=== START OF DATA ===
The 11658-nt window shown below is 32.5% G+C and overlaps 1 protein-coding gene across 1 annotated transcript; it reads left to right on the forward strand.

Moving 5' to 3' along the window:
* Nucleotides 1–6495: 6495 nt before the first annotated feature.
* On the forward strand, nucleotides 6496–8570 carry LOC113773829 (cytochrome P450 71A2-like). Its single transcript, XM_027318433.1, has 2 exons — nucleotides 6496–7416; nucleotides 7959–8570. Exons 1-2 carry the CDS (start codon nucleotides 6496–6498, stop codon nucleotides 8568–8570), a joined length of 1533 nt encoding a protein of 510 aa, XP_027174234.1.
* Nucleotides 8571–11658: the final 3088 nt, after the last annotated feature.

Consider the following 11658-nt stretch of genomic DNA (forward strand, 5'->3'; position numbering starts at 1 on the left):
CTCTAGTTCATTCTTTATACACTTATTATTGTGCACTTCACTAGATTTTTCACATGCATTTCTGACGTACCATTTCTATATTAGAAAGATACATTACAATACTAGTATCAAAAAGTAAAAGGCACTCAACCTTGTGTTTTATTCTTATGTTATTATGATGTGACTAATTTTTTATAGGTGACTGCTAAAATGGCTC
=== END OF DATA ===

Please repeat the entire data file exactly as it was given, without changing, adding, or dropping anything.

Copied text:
The 11658-nt window shown below is 32.5% G+C and overlaps 1 protein-coding gene across 1 annotated transcript; it reads left to right on the forward strand.

Moving 5' to 3' along the window:
* Nucleotides 1–6495: 6495 nt before the first annotated feature.
* On the forward strand, nucleotides 6496–8570 carry LOC113773829 (cytochrome P450 71A2-like). Its single transcript, XM_027318433.1, has 2 exons — nucleotides 6496–7416; nucleotides 7959–8570. Exons 1-2 carry the CDS (start codon nucleotides 6496–6498, stop codon nucleotides 8568–8570), a joined length of 1533 nt encoding a protein of 510 aa, XP_027174234.1.
* Nucleotides 8571–11658: the final 3088 nt, after the last annotated feature.

Consider the following 11658-nt stretch of genomic DNA (forward strand, 5'->3'; position numbering starts at 1 on the left):
CTCTAGTTCATTCTTTATACACTTATTATTGTGCACTTCACTAGATTTTTCACATGCATTTCTGACGTACCATTTCTATATTAGAAAGATACATTACAATACTAGTATCAAAAAGTAAAAGGCACTCAACCTTGTGTTTTATTCTTATGTTATTATGATGTGACTAATTTTTTATAGGTGACTGCTAAAATGGCTC